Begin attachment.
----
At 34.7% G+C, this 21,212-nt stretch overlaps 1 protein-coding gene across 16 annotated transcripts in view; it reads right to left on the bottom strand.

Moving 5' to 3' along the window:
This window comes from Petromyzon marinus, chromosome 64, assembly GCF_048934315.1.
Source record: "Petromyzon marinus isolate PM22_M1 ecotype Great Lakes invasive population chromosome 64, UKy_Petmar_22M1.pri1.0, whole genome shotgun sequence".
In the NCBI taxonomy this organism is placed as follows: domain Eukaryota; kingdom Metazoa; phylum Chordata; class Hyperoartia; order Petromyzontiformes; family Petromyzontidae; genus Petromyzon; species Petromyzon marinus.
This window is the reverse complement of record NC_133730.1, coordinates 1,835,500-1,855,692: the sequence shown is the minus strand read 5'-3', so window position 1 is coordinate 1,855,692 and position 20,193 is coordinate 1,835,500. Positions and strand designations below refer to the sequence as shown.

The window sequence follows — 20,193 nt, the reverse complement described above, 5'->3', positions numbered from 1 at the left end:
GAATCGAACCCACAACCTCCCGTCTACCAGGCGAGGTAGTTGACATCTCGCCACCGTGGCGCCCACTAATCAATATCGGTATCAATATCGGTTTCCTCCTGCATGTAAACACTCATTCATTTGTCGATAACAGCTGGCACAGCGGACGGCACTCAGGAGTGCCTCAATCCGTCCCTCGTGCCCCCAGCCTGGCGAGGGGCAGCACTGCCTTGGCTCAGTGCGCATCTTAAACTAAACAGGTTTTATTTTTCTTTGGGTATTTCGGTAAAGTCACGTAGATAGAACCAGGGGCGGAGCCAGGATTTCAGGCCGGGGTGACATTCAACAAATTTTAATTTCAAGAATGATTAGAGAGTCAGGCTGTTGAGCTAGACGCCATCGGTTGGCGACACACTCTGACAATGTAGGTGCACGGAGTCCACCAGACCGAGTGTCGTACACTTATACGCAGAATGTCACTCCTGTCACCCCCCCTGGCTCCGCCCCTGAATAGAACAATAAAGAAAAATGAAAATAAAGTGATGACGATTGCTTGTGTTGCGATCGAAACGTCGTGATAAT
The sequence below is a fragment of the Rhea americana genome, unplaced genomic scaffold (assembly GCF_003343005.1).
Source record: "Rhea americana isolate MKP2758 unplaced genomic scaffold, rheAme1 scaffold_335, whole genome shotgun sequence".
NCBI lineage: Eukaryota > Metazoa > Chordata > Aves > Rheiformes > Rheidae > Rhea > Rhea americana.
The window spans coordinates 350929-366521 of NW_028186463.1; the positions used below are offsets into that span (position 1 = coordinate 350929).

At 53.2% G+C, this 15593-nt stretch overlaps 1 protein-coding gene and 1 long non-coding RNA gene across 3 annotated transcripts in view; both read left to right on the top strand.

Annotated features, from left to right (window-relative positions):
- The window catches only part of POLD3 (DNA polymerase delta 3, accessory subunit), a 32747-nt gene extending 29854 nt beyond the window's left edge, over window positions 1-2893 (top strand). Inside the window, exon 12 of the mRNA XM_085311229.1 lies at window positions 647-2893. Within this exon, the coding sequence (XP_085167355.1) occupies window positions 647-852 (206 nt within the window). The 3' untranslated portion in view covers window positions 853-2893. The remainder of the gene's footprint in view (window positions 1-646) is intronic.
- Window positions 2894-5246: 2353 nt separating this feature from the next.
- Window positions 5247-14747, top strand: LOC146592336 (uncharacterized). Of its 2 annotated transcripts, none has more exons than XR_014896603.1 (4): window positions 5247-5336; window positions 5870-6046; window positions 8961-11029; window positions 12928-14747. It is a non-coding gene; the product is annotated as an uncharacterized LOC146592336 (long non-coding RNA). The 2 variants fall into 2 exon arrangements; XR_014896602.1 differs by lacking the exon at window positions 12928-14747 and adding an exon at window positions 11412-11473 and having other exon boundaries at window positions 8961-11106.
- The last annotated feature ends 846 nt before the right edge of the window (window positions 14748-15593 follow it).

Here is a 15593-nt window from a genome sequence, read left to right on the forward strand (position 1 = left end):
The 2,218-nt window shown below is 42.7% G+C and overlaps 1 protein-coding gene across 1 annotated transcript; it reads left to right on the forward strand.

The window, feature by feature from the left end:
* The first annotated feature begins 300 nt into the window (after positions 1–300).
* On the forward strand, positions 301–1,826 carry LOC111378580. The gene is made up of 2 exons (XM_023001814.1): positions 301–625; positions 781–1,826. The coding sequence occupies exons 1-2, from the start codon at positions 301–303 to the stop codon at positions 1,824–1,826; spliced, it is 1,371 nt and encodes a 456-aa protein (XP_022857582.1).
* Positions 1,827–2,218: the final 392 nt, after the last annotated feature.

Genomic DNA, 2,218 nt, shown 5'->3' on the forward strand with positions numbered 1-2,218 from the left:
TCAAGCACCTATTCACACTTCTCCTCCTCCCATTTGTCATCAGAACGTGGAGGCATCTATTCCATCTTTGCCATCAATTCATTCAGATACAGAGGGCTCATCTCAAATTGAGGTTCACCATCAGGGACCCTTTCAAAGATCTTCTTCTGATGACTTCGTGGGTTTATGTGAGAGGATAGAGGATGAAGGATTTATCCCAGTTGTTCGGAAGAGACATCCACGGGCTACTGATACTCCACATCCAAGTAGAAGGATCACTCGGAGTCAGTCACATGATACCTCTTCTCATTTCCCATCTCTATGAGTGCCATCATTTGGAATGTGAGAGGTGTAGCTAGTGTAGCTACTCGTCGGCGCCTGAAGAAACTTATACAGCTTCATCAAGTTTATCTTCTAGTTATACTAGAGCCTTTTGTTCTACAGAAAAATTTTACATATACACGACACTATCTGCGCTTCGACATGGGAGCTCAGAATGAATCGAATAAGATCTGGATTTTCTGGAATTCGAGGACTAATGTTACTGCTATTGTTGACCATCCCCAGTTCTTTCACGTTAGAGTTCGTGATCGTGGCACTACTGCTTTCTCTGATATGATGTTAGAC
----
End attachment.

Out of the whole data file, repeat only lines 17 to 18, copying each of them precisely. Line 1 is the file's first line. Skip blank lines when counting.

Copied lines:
- Window positions 5247-14747, top strand: LOC146592336 (uncharacterized). Of its 2 annotated transcripts, none has more exons than XR_014896603.1 (4): window positions 5247-5336; window positions 5870-6046; window positions 8961-11029; window positions 12928-14747. It is a non-coding gene; the product is annotated as an uncharacterized LOC146592336 (long non-coding RNA). The 2 variants fall into 2 exon arrangements; XR_014896602.1 differs by lacking the exon at window positions 12928-14747 and adding an exon at window positions 11412-11473 and having other exon boundaries at window positions 8961-11106.
- The last annotated feature ends 846 nt before the right edge of the window (window positions 14748-15593 follow it).